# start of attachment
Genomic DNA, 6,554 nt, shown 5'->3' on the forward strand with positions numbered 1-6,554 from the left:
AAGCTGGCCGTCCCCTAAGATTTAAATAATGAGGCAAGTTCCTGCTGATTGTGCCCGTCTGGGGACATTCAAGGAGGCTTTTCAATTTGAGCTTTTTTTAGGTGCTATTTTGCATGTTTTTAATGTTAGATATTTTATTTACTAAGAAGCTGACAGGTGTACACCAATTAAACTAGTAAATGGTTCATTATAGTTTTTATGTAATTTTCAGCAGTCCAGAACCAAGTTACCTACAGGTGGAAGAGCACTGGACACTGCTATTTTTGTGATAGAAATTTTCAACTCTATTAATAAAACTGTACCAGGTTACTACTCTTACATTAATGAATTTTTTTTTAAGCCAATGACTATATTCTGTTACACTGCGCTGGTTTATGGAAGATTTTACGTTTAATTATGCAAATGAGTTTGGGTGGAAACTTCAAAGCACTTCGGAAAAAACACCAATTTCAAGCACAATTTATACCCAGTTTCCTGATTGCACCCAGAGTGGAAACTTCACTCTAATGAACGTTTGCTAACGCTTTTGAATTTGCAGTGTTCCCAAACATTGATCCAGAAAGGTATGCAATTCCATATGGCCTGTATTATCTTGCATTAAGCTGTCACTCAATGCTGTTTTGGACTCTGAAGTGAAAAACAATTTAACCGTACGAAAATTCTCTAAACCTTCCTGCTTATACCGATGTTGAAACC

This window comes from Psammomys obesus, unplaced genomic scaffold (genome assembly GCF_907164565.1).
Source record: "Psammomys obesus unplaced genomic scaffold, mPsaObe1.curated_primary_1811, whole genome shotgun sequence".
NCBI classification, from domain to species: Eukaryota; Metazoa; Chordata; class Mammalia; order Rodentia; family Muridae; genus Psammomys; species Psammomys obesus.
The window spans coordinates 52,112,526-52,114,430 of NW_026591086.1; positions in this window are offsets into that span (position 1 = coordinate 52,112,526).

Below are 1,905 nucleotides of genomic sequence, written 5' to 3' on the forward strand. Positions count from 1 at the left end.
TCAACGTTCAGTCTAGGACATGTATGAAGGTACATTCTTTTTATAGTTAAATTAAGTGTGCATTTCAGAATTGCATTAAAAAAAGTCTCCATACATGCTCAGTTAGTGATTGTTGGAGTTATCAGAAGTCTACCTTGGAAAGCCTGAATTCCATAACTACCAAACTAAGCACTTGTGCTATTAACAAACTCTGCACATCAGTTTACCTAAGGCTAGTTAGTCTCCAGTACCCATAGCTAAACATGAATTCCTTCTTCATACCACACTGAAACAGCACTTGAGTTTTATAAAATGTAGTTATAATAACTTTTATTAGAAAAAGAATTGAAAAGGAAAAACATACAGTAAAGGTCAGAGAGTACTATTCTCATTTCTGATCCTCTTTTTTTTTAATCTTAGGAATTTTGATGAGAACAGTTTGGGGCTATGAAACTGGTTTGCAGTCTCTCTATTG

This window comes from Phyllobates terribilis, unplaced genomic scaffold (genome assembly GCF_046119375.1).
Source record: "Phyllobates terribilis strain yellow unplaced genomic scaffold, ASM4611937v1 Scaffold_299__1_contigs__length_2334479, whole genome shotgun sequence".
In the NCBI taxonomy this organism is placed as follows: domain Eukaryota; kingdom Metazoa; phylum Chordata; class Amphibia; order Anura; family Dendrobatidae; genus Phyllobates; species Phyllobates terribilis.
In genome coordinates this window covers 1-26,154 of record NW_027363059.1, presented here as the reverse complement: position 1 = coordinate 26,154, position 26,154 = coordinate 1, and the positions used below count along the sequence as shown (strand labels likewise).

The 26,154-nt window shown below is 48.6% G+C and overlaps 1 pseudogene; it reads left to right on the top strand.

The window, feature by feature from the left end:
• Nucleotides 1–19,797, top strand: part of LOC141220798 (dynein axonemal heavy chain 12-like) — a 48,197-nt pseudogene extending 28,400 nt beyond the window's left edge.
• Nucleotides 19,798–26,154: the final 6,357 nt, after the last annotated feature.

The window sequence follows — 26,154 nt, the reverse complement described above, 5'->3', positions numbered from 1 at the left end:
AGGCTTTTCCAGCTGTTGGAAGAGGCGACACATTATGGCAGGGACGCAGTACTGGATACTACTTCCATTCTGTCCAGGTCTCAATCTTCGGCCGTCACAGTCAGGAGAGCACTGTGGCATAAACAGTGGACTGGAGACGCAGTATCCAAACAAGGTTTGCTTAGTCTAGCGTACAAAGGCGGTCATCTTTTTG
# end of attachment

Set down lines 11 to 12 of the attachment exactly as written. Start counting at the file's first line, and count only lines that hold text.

In the NCBI taxonomy this organism is placed as follows: domain Eukaryota; kingdom Metazoa; phylum Chordata; class Amphibia; order Anura; family Dendrobatidae; genus Phyllobates; species Phyllobates terribilis.
In genome coordinates this window covers 1-26,154 of record NW_027363059.1, presented here as the reverse complement: position 1 = coordinate 26,154, position 26,154 = coordinate 1, and the positions used below count along the sequence as shown (strand labels likewise).